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Societal Hierarchy in Divergent

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The Hunger Games Trilogy Literary Analysis Paper

“At some point, you have to stop running and turn around and face whoever wants you dead. The hard thing is finding the courage to do it.” -Katniss Everdeen (Catching Fire, Pg 118) As I read The Hunger Games Trilogy by Suzanne Collins my mind was constantly bombarded by violence, tragedy and a deadly love triangle. The Hunger Games, Catching Fire and Mockingjay were all emotionally difficult books to read, but they were also very powerful books that made me really think about my reality. The Hunger Games Trilogy also made me think about the meaning of the titles and what significance they have. Words with simple meanings like “hunger” in the title The Hunger Games and “fire” in the title Catching Fire can become vastly complex when used literally and figuratively in a very interpretive context.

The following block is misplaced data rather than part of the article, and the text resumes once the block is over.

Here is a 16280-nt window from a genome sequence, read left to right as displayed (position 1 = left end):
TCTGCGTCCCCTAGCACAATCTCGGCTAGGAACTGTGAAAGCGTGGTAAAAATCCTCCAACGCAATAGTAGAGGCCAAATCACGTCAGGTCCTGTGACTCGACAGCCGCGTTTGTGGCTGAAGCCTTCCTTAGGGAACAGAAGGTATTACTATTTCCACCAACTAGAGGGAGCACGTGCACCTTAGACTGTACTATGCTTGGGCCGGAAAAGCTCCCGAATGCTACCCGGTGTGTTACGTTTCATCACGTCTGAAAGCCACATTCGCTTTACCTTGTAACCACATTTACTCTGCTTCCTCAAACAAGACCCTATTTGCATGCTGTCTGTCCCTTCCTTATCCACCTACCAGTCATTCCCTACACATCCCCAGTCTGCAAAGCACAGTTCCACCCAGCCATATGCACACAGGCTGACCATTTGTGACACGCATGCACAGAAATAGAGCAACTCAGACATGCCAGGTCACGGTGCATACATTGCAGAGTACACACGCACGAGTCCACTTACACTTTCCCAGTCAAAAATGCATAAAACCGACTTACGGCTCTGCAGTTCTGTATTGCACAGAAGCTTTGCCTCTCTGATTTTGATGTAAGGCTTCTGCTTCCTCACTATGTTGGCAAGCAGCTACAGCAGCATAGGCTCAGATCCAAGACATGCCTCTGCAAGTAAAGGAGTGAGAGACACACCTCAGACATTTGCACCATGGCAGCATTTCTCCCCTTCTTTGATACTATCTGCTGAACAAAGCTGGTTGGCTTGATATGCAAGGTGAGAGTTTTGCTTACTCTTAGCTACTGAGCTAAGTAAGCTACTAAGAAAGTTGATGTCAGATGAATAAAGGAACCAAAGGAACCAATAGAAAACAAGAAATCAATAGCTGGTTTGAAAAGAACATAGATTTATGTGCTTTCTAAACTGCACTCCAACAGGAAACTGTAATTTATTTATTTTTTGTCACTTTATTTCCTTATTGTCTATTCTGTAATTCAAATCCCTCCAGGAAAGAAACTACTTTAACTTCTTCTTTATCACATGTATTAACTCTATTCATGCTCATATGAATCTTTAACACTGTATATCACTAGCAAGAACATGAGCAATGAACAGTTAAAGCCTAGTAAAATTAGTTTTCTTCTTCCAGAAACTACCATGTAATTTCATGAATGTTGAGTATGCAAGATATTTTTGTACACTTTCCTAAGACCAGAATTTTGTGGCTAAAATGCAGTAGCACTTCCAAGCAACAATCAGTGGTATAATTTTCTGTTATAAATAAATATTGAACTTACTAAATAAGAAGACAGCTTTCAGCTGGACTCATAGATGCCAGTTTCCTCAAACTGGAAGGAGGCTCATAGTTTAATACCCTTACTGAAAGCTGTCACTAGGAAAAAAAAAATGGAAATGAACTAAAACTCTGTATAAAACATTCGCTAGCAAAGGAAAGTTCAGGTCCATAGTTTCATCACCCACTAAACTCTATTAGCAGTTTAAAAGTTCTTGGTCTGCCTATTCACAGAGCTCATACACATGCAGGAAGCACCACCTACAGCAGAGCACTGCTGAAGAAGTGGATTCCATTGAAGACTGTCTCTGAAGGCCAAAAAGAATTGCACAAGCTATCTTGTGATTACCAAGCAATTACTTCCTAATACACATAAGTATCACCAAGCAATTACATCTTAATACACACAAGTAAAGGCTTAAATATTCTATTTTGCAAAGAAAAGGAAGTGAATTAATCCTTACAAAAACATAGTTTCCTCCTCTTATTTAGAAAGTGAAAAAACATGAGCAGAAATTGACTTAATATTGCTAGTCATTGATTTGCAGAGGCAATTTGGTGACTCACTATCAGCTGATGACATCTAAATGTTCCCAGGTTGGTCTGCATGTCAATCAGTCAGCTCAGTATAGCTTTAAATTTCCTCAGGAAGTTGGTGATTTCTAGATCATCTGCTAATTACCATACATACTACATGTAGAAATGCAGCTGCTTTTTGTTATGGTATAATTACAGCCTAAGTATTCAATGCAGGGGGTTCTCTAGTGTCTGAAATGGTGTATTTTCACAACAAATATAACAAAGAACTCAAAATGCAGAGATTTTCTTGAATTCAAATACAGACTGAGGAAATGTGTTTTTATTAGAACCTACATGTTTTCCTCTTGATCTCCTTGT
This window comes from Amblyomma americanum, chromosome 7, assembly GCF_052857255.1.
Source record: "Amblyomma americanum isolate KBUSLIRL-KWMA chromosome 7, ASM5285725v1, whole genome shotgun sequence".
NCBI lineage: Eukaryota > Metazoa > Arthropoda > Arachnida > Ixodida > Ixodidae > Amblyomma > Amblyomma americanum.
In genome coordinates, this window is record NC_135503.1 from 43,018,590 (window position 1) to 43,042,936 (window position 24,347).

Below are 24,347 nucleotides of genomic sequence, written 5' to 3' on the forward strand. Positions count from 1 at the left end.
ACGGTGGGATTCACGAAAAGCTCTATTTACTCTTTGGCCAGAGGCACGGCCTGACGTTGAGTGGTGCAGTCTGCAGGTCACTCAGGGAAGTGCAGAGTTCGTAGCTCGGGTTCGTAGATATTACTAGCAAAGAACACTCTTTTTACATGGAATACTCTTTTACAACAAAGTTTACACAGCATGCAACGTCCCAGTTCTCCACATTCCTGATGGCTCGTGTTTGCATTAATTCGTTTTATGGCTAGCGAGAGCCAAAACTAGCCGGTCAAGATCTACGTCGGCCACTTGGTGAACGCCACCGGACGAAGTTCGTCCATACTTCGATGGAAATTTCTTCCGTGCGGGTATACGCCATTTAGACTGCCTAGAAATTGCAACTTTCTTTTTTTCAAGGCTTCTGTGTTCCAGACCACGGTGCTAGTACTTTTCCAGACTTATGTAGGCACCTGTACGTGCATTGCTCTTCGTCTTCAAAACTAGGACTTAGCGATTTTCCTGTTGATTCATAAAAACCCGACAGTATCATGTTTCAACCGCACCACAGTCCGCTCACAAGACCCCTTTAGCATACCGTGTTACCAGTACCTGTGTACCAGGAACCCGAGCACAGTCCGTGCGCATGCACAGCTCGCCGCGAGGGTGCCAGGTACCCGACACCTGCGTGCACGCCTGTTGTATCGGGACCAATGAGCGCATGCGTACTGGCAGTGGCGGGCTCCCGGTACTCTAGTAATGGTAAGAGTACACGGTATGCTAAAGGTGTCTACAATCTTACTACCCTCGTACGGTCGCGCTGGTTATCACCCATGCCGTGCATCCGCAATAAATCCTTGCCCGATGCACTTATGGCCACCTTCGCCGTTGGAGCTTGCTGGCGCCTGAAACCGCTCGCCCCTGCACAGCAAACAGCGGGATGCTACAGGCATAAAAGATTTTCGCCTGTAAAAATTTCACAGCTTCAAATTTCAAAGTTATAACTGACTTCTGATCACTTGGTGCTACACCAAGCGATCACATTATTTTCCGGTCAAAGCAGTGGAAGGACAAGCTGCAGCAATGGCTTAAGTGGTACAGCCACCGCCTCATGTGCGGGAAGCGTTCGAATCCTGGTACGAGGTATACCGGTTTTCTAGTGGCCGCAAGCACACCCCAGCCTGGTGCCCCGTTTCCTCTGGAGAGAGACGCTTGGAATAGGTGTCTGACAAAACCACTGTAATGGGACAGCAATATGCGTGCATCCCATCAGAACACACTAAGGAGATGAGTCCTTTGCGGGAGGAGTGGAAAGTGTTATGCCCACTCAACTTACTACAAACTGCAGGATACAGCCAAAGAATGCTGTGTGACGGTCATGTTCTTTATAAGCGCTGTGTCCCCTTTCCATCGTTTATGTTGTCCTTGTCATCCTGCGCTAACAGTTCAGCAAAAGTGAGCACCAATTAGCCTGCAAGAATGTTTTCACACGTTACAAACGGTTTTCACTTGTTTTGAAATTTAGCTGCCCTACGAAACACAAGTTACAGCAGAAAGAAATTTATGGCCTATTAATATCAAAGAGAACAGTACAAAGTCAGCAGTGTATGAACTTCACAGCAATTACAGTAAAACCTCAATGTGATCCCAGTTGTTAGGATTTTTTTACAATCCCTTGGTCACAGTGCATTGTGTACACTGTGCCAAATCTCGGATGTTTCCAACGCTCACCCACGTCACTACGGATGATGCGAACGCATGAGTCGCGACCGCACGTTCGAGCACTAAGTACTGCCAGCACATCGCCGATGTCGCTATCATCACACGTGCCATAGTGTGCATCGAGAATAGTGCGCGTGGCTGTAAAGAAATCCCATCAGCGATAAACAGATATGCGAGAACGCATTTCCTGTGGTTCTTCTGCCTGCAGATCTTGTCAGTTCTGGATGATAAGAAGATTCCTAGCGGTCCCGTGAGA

Before I read The Hunger Games I knew that the title was the name of the games that Katniss is partaking in, but after reading the book I realized there were so many other interpretations of the title. The Capitol’s “hunger” for control is how I depicted the title. The Capitol wants control everything and anything. The Capitol seeks to control how Katniss lives her life. Katniss is constantly told what to do and when to do it, but from a young age she has deliberately disobeyed the laws that the Capitol has forced upon the citizens of Panem. The Capitol claims that they rule Panem in their selfish way for the benefit of the Districts, but there is an underlying meaning to their obsessive control. The Capitol’s selfishness is disguised as false well-being for the Districts. The Capitol’s selfishness is portrayed by the overly excessive lifestyle that the people in the Capitol live compared to the horrible conditions most of the Districts are forced to live in. In the Districts some people are literally dying of starvation...

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